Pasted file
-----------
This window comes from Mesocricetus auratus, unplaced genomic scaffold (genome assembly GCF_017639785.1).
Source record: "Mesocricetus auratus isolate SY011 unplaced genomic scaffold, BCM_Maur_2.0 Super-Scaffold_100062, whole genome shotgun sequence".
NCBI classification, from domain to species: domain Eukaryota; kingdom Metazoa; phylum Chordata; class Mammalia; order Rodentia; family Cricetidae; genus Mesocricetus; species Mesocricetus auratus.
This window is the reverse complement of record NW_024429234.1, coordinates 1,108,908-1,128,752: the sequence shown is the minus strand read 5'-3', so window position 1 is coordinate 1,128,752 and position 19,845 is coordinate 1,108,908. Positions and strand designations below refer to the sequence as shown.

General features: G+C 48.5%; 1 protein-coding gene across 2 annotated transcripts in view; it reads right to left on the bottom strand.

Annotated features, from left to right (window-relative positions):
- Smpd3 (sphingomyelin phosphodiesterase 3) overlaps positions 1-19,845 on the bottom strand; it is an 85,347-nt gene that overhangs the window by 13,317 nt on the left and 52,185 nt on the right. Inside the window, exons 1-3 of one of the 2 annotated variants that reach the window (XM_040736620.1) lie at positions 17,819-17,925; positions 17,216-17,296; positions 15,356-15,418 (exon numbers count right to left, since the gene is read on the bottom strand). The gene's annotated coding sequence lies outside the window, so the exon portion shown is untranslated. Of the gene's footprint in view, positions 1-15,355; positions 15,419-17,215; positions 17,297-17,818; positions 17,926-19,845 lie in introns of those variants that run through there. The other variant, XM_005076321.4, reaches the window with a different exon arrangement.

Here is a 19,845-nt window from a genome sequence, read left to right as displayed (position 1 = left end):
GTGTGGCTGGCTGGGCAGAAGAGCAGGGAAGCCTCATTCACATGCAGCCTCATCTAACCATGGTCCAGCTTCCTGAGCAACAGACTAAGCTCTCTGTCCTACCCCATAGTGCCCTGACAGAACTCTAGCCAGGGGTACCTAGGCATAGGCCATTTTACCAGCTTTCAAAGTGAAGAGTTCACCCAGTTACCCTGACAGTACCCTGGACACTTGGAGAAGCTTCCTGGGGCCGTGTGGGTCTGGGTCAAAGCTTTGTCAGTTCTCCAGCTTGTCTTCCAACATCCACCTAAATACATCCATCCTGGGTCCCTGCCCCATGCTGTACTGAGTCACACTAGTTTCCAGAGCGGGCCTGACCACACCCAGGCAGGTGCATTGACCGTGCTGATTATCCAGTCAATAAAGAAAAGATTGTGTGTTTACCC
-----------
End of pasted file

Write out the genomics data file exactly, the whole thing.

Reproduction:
This window comes from Mesocricetus auratus, unplaced genomic scaffold (genome assembly GCF_017639785.1).
Source record: "Mesocricetus auratus isolate SY011 unplaced genomic scaffold, BCM_Maur_2.0 Super-Scaffold_100062, whole genome shotgun sequence".
NCBI classification, from domain to species: domain Eukaryota; kingdom Metazoa; phylum Chordata; class Mammalia; order Rodentia; family Cricetidae; genus Mesocricetus; species Mesocricetus auratus.
This window is the reverse complement of record NW_024429234.1, coordinates 1,108,908-1,128,752: the sequence shown is the minus strand read 5'-3', so window position 1 is coordinate 1,128,752 and position 19,845 is coordinate 1,108,908. Positions and strand designations below refer to the sequence as shown.

General features: G+C 48.5%; 1 protein-coding gene across 2 annotated transcripts in view; it reads right to left on the bottom strand.

Annotated features, from left to right (window-relative positions):
- Smpd3 (sphingomyelin phosphodiesterase 3) overlaps positions 1-19,845 on the bottom strand; it is an 85,347-nt gene that overhangs the window by 13,317 nt on the left and 52,185 nt on the right. Inside the window, exons 1-3 of one of the 2 annotated variants that reach the window (XM_040736620.1) lie at positions 17,819-17,925; positions 17,216-17,296; positions 15,356-15,418 (exon numbers count right to left, since the gene is read on the bottom strand). The gene's annotated coding sequence lies outside the window, so the exon portion shown is untranslated. Of the gene's footprint in view, positions 1-15,355; positions 15,419-17,215; positions 17,297-17,818; positions 17,926-19,845 lie in introns of those variants that run through there. The other variant, XM_005076321.4, reaches the window with a different exon arrangement.

Here is a 19,845-nt window from a genome sequence, read left to right as displayed (position 1 = left end):
GTGTGGCTGGCTGGGCAGAAGAGCAGGGAAGCCTCATTCACATGCAGCCTCATCTAACCATGGTCCAGCTTCCTGAGCAACAGACTAAGCTCTCTGTCCTACCCCATAGTGCCCTGACAGAACTCTAGCCAGGGGTACCTAGGCATAGGCCATTTTACCAGCTTTCAAAGTGAAGAGTTCACCCAGTTACCCTGACAGTACCCTGGACACTTGGAGAAGCTTCCTGGGGCCGTGTGGGTCTGGGTCAAAGCTTTGTCAGTTCTCCAGCTTGTCTTCCAACATCCACCTAAATACATCCATCCTGGGTCCCTGCCCCATGCTGTACTGAGTCACACTAGTTTCCAGAGCGGGCCTGACCACACCCAGGCAGGTGCATTGACCGTGCTGATTATCCAGTCAATAAAGAAAAGATTGTGTGTTTACCC